As Britain gets ready for next month's Olympics, a new survey finds London is the most expensive city in the world for an evening out.
The capital tops the list in a cost comparison of an evening out for two people in key tourist cities around the world.
The TripAdvisor TripIndex is tracked against the British pound and is based on the combined costs for two people of one night in a four-star hotel, cocktails, a two-course dinner with a bottle of wine, and taxi fares.
London, which hosts the Olympics next month, topped the list as most expensive with a cost of £330.45.
Hanoi in Vietnam offers the most affordable night out for British travellers, with a total cost of £89.93.
TripAdvisor spokeswoman Emma Shaw said: "The list shows that many Asian cities, along with some European cities - like Warsaw and Sofia - are very affordable once you're on the ground.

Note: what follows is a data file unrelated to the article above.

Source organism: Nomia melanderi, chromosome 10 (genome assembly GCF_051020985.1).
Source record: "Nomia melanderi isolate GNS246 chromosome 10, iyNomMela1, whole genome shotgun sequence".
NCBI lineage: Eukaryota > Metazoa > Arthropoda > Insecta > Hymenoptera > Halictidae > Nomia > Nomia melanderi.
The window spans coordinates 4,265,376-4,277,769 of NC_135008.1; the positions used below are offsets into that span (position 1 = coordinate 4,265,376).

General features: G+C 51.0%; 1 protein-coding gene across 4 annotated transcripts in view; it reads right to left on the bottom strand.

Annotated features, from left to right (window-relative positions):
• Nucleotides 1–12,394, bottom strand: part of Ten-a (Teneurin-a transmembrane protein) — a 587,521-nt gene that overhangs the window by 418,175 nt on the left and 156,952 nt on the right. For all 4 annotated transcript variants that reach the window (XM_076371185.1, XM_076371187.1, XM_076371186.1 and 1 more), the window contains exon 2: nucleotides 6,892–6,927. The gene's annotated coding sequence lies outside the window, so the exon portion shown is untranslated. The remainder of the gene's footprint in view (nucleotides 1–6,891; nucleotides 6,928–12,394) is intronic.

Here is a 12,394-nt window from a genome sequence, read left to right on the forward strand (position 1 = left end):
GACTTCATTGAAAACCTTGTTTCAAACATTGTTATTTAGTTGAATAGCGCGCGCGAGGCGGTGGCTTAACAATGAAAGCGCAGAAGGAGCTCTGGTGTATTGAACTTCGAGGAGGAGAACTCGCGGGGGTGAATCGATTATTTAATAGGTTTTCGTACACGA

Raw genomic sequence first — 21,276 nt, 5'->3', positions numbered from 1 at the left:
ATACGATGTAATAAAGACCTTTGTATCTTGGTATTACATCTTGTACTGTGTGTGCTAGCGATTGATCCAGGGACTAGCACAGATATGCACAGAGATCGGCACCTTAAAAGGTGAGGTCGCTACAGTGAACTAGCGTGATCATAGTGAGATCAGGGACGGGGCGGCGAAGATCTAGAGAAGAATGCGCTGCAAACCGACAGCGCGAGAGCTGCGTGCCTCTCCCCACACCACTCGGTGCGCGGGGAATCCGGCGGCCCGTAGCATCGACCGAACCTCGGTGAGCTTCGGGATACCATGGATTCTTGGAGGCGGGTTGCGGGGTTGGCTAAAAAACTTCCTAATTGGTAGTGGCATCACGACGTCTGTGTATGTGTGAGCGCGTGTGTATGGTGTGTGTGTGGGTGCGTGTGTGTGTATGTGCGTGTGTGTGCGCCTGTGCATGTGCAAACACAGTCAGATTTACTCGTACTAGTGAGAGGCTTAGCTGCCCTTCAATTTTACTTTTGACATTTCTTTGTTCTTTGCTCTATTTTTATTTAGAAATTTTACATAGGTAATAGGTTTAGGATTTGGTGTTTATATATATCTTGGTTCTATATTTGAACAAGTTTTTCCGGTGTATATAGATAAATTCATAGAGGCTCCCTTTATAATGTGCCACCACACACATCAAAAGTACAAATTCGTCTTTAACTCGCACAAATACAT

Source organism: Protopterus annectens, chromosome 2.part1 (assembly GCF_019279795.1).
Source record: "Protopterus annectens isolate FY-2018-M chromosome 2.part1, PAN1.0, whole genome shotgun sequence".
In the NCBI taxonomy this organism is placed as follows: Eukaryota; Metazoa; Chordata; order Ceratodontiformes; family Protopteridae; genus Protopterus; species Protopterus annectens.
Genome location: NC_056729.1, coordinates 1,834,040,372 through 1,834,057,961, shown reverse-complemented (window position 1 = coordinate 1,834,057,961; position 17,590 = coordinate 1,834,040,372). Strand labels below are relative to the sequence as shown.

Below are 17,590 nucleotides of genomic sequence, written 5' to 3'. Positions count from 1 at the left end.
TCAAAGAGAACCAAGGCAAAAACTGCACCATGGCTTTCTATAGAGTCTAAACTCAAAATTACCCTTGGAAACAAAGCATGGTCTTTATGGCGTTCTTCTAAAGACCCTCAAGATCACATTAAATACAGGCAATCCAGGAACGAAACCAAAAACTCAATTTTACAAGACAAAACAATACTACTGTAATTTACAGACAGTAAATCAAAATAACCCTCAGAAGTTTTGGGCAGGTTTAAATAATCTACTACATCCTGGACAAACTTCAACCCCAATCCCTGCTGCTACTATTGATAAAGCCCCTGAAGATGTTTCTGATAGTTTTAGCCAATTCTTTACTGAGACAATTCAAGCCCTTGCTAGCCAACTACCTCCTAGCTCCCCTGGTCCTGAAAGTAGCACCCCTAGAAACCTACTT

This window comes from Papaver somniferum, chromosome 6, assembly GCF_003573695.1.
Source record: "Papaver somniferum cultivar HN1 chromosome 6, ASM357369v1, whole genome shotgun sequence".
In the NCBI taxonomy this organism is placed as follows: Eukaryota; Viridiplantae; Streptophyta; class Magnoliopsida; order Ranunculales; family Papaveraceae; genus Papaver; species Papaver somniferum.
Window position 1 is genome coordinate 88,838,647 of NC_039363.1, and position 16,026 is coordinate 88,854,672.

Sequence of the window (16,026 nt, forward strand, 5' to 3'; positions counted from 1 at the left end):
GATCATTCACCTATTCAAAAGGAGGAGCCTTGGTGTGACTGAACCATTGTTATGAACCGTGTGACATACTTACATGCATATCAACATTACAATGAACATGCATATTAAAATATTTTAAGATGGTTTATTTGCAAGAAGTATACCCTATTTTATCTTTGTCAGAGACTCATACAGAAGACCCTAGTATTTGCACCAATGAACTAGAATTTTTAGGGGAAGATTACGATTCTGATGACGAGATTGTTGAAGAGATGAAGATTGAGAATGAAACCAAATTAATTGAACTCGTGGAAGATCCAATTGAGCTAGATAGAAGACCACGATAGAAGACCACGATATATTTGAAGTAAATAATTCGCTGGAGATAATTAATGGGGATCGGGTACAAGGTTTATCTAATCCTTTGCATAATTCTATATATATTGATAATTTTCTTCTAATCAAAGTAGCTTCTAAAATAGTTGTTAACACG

'Bangkok hotels cheapest'
"Some cities traditionally considered expensive - like London, Paris and New York - actually cost three times more than the cheaper cities in the list for an evening out."
Hotel costs were the pivotal factor in determining the cheapest and most expensive cities on TripIndex, claims the survey.
The cheapest average hotel room goes to Bangkok at £51.68 per night, while the most expensive goes to London, at £230.39 per night.
Southeast Asia featured heavily in the 10 cheapest destinations, claiming four cities in total, including the cheapest city for Brits, Hanoi.
In addition, Bangkok, Kuala Lumpur and Jakarta ranked third, fifth, and ninth.
Europe dominated the most expensive list with seven of the top 10 destinations, with London taking the top spot. Oslo, Zurich, Paris, Stockholm, Moscow, and Copenhagen took second, third, fourth, fifth, seventh, and eighth places respectively.
In January, the organising committee for the London 2012 Olympics confirmed 120,000 hotel places it had reserved for workers, sponsors and the media are no longer needed.
The London Organising Committee of the Olympic Games and Paralympic Games (Locog) said around 20 per cent of spaces were put back on the market.
Experts believed the reappearance of the rooms would drive down prices.
20 June 2011
30 January 2012